WHEN SARAH Anderson's classmates at Liberton High were dragging themselves out of bed on the first day of term this year, facing a day of maths, English or whatever, she was up and about choosing what to wear, applying her make-up, and possibly the most important, fixing her hair.
For January 6 was the 15-year-old's first day of employment at Medusa Hair Salon, a job she had secured thanks to an extended work placement during the winter term. "I hated school," says Sarah, sitting on the sofa in Medusa's reception, surrounded by pictures of perfect hair. She flicks her sharply cut fringe from her face. "It was time to leave. Everyone seemed so immature. I had been desperate to leave since third year but, because of when my birthday fell, I had to wait until S5 before I could go."
Iain Hutchison, her guidance teacher, suggested an extended work placement, where students who are disengaged from learning can gain work experience without leaving school.
Many schools are embracing it as a way of reducing the risk of some students falling into the Neet group (not in education, employment or training) after they leave school. Sarah remained on the school roll, but found unpaid work in an area she was considering as a possible career.
"She is a clever girl and had achieved seven Standard grades at Credit and General level, but she had no intention of staying on at school beyond Christmas," Mr Hutchison says. "It seemed like a good idea for her to do a work placement for as long as possible to get a taste of what working was like. But it had to be somewhere that would offer some sort of training experience, and her parents had to agree."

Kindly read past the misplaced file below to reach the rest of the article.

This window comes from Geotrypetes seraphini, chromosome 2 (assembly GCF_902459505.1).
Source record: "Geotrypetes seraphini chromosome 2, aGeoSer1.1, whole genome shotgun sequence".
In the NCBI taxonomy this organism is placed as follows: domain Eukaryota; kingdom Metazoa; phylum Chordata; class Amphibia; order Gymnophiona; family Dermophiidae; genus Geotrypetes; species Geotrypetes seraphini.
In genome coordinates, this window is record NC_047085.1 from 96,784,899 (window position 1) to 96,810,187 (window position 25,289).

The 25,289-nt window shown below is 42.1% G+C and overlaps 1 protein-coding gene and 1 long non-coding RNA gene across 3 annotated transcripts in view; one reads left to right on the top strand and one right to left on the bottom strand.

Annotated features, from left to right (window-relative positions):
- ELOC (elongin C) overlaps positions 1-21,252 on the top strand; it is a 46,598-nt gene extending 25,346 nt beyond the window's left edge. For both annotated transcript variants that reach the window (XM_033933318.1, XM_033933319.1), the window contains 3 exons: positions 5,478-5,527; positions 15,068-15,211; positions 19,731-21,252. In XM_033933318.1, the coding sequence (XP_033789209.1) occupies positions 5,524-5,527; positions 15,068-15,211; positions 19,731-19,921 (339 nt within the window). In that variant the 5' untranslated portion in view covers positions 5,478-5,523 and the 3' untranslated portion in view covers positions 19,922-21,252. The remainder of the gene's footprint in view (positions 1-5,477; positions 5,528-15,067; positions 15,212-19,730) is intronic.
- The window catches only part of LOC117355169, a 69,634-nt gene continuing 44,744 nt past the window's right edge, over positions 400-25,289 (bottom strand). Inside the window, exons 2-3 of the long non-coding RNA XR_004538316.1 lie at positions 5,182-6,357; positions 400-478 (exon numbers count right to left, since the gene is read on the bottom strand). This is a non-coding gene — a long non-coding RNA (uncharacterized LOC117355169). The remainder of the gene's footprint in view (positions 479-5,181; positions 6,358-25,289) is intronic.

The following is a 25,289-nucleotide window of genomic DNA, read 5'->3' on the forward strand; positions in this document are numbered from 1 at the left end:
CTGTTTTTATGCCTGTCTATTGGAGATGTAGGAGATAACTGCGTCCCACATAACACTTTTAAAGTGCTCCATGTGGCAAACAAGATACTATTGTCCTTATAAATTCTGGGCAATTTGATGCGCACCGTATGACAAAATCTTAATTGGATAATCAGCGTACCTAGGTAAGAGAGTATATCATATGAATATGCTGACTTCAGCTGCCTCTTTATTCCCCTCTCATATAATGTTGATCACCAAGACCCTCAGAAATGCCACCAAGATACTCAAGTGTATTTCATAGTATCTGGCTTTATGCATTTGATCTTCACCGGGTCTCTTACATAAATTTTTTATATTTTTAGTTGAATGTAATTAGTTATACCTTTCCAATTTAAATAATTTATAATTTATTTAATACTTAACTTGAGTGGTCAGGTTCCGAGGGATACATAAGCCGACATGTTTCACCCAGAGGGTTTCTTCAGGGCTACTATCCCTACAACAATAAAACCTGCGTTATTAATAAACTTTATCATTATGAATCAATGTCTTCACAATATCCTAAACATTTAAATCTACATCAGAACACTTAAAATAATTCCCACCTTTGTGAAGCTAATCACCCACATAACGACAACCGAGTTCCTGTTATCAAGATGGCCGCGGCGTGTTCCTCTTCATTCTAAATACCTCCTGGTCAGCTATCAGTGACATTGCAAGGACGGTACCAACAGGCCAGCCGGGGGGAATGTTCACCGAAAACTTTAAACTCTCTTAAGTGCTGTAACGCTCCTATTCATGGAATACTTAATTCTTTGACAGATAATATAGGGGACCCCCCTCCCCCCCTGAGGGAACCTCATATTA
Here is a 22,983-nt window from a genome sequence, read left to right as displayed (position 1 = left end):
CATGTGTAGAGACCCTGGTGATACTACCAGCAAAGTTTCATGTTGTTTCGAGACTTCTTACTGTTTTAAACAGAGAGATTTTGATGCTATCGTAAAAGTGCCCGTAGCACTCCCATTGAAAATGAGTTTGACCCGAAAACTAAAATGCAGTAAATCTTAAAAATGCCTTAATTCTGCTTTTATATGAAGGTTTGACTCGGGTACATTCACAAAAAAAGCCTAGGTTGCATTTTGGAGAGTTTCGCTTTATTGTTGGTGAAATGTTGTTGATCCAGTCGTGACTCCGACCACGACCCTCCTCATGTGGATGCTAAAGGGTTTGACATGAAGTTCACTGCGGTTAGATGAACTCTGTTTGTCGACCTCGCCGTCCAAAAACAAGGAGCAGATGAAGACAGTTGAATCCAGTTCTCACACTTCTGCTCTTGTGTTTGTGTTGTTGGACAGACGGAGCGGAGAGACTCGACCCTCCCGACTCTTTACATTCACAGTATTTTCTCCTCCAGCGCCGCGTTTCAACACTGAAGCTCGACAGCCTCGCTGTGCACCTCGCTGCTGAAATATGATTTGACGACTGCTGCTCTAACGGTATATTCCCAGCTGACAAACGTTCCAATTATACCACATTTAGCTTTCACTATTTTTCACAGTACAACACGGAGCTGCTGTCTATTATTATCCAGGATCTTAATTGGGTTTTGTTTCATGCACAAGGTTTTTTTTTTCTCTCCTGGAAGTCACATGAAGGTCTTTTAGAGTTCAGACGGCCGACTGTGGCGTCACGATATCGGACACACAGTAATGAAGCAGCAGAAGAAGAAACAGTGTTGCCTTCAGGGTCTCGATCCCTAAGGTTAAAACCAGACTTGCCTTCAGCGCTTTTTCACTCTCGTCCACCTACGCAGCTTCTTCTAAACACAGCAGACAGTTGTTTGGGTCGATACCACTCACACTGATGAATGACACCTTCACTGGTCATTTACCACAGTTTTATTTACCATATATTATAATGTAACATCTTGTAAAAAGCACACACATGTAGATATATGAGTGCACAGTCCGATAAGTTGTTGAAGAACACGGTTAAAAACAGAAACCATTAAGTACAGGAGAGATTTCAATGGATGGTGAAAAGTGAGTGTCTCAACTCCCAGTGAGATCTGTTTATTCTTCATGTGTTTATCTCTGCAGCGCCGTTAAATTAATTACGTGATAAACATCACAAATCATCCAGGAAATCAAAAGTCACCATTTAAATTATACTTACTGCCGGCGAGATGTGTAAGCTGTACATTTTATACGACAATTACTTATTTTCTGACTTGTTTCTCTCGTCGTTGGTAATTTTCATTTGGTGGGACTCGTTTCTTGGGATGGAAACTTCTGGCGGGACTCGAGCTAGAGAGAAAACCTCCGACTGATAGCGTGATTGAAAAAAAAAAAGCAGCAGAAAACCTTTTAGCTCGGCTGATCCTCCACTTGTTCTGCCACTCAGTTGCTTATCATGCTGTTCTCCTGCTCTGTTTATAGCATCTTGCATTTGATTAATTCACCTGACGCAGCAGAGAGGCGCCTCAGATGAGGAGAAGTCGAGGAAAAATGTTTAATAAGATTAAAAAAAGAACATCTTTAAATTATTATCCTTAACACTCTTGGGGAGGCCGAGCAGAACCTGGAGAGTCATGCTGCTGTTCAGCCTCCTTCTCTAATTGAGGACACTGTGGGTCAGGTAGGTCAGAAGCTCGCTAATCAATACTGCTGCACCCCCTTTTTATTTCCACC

As Sarah had wanted to be a hairdresser since she was five, it was easy.
The school supported her, but she had to find her placement herself. In October she began trawling local salons.
Suddenly, instead of turning up to school, Sarah had to turn up at the salon every day on time and ready to work. It lasted two weeks before she left, disillusioned not with hairdressing, but with the salon. But before she left she had set up a second placement at Medusa, an award-winning chain of stylish, trendy salons close to the university. "I knew if I didn't get another one I'd have to go back to school, and I couldn't bear that," she says.
Like many large businesses, Medusa has problems finding recruits. "From our point of view, it works well. It gives them a chance to see if it is what they want," says Gillian Watt, co-owner.
She believes the success of an extended placement comes from building a good relationship with the school, getting the parents involved, and ensuring the bureaucracy is followed carefully from risk assessments to mutual contracts.
"The training is informal but, even if the pupil decides hairdressing is not for them, six weeks or so of working here helps develop transferable skills that are more difficult to develop in school. They learn how to deal with the public, to take on responsibilities and to make sure they get to work on time and be presentable."
Sarah is convinced hairdressing is for her, and is hopeful that her formal training will begin shortly after her 16th birthday. Already she is manifesting many of the skills mentioned, from communicating with strangers to turning up every day, presentable and enthusiastic to learn.